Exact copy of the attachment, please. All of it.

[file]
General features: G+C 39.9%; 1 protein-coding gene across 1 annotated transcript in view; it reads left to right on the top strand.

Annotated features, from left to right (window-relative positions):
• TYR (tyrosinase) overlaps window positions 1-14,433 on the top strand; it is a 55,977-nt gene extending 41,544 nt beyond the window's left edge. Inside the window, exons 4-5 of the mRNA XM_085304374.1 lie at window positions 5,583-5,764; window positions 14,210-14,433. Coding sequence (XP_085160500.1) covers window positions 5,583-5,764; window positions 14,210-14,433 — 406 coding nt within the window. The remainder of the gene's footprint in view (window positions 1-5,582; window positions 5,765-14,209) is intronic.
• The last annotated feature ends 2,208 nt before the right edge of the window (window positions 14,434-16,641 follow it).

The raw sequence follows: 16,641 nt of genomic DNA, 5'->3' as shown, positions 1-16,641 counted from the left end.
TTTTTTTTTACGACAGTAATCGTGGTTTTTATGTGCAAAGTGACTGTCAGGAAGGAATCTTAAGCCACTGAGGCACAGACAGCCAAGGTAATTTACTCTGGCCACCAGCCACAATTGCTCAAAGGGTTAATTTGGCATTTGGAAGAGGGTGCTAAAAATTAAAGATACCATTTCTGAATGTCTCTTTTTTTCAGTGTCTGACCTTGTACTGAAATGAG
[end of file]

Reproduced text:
General features: G+C 39.9%; 1 protein-coding gene across 1 annotated transcript in view; it reads left to right on the top strand.

Annotated features, from left to right (window-relative positions):
• TYR (tyrosinase) overlaps window positions 1-14,433 on the top strand; it is a 55,977-nt gene extending 41,544 nt beyond the window's left edge. Inside the window, exons 4-5 of the mRNA XM_085304374.1 lie at window positions 5,583-5,764; window positions 14,210-14,433. Coding sequence (XP_085160500.1) covers window positions 5,583-5,764; window positions 14,210-14,433 — 406 coding nt within the window. The remainder of the gene's footprint in view (window positions 1-5,582; window positions 5,765-14,209) is intronic.
• The last annotated feature ends 2,208 nt before the right edge of the window (window positions 14,434-16,641 follow it).

The raw sequence follows: 16,641 nt of genomic DNA, 5'->3' as shown, positions 1-16,641 counted from the left end.
TTTTTTTTTACGACAGTAATCGTGGTTTTTATGTGCAAAGTGACTGTCAGGAAGGAATCTTAAGCCACTGAGGCACAGACAGCCAAGGTAATTTACTCTGGCCACCAGCCACAATTGCTCAAAGGGTTAATTTGGCATTTGGAAGAGGGTGCTAAAAATTAAAGATACCATTTCTGAATGTCTCTTTTTTTCAGTGTCTGACCTTGTACTGAAATGAG